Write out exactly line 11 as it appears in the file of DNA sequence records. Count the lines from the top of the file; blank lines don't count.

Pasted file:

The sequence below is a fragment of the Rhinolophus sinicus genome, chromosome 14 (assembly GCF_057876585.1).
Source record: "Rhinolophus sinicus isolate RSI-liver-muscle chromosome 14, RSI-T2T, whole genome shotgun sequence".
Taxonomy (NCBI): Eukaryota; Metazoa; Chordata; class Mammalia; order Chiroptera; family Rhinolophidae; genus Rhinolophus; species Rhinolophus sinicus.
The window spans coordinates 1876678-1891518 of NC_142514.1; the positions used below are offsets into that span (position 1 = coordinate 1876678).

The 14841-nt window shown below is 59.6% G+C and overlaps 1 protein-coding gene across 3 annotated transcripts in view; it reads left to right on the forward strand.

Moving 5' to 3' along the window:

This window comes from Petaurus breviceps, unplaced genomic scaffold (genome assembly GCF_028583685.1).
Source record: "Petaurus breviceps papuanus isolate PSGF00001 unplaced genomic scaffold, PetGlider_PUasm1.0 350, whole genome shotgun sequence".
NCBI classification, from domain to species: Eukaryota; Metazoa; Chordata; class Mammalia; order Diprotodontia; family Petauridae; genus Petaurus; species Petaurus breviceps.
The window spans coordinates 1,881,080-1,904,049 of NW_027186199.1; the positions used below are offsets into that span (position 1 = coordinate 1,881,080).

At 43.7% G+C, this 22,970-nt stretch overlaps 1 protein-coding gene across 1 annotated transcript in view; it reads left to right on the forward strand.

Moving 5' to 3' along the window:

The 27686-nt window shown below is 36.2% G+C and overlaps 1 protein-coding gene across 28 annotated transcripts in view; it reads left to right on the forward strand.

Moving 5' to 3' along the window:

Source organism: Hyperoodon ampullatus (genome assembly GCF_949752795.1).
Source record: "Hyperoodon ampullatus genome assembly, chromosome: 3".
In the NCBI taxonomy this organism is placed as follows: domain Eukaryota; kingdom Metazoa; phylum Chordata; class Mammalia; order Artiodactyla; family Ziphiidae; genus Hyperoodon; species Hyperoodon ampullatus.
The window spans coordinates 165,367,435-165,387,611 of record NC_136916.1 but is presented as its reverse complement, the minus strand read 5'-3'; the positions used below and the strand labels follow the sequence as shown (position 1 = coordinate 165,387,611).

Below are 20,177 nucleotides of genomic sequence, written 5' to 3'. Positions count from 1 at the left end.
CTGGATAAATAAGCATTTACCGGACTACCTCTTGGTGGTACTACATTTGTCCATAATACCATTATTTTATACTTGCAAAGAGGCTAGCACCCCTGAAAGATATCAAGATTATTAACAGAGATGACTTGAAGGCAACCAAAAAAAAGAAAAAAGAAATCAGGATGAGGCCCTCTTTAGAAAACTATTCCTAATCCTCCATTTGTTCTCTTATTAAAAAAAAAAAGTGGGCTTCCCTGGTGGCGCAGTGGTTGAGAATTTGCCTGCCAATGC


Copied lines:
At 43.7% G+C, this 22,970-nt stretch overlaps 1 protein-coding gene across 1 annotated transcript in view; it reads left to right on the forward strand.